To study this assemblage of faculties under controlled conditions, Balda, Kamil, and Bednekoff (1996) suggested that highly social pinyon jays (Gymnorhinus cyanocephalus) might be an appropriate experimental species. A great deal is known about their natural history (Marzluff & Balda, 1992). They are one of the most highly social corvids in North America, foraging and breeding in permanent groups of up to several hundred individuals. And their social system contrasts strongly with that of other, related jays, enabling comparative studies of social cognition across species. The most experimentally accessible aspect of their social system is their dominance hierarchy. Females are dominant to all juveniles, males are dominant to all females, but within male pinyon jay society, there is a well-established, linear dominance structure that determines priority in feeding opportunities. In a group of 200 jays, that still makes for a large number of other birds to recognize and to remember their relationships. In such large social groups, individual birds cannot rely solely on their own interactions with other group members to learn their position in the hierarchy. For groups larger than about 20, the probability of having had an extended direct encounter with any other, randomly chosen male becomes vanishingly small (Seyfarth & Cheney 1990, especially pp. 80-86).

So we would expect that highly social species should be very good at making use of heuristics to fill in the blanks in their social network (Watts 1999). Given that the dominance hierarchy is linear, the simplest heuristic for extrapolating relative dominance is transitive inference. The mechanism works like this: Consider three pinyon jays in the same flock. Let’s call them Arthur, Basil, and Charlie. Suppose that sometime in the past, Charlie was defeated in an aggressive interaction with Basil. Charlie now behaves submissively whenever he and Basil encounter one another. Later on, Charlie sees Basil behaving submissively to Arthur, a bird with whom Charlie has never interacted. When Charlie subsequently meets up with Arthur in person, Charlie uses his known relationship to Basil and Basil’s observed relationship to Arthur to predict the likely outcome of the interaction. So on the basis of prior information alone, Charlie initially behaves submissively to Arthur, even without a confirmatory fight. If a jay knows that C < B, and observes that B < A, it can infer that C < A. Birds don’t employ mathematical logic, but knowledge of a social network can be used for the same purpose.

Social Inference

We conducted three lines of investigation related to social inference of dominance status. In the first, we constructed virtual dominance hierarchies in contests between pairs of captive male pinyon jays, testing for their ability to infer their status relative to that of strangers (Paz-y-Miño, Bond, Kamil & Balda 2004; see the Social Inference page). Prior to this work, transitive social inference had never been demonstrated under controlled conditions in animals. In this experiment, we found that pinyon jays did, in fact, draw sophisticated inferences about their own dominance status based on interactions that they observed, the first direct demonstration that animals use transitive inference in social contexts.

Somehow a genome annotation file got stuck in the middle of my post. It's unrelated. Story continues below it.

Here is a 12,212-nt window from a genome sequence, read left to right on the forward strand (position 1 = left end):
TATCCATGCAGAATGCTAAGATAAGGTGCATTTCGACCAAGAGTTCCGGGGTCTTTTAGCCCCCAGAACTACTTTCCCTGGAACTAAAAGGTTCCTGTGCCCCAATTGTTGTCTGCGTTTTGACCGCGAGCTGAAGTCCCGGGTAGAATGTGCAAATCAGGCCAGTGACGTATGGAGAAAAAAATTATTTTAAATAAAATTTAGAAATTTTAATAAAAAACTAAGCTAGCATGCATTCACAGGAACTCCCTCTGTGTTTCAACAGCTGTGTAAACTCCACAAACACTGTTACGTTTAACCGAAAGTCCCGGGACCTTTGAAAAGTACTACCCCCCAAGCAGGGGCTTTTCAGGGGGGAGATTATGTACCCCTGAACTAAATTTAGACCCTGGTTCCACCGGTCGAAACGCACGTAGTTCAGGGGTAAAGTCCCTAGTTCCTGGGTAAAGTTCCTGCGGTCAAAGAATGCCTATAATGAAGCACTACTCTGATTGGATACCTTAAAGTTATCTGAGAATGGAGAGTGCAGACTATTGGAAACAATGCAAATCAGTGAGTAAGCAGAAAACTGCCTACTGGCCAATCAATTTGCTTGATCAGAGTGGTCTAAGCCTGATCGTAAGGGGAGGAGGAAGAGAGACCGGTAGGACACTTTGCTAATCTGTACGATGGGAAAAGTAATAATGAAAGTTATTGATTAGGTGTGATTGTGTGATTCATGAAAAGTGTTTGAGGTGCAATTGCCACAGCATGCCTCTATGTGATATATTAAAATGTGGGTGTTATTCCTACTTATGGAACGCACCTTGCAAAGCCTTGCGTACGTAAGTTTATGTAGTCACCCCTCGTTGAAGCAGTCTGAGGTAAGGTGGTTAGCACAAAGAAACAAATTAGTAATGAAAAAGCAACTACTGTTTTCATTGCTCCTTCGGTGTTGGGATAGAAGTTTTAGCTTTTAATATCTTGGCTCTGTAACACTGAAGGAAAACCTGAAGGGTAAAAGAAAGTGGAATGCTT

Symbolic Inference

Our second research thread involved comparing the transitive inference abilities of pinyon jays to that of related corvids that do not live in large, persistent flocks. Several of the comparison species could not be tested reliably in pair-wise encounters: they would not establish tolerant relationships when confined together in a small cage. So we transposed the task to an operant design, using transitive inference of the reward relationships among a set of colored symbolic targets (von Fersen et al. 1991; reviewed in Lazareva 2012). We first compared pinyon jays to relatively nonsocial western scrub jays (Aphelocoma californica). Pinyon jays learned to track multiple dyadic relationships more rapidly than scrub jays and displayed a more robust and accurate mechanism of transitive inference (Bond, Kamil, & Balda 2003; see the Symbolic Inference page). This work was later extended to additional comparison species with more nuanced results: both social complexity and reliance on cached food independently promoted high accuracy in symbolic transitive inference (Bond, Wei, & Kamil 2010). The results provided a clear demonstration of the association between social complexity and cognition in birds and confirmed that similarly challenging ecological processes can convergently promote some of the same cognitive abilities.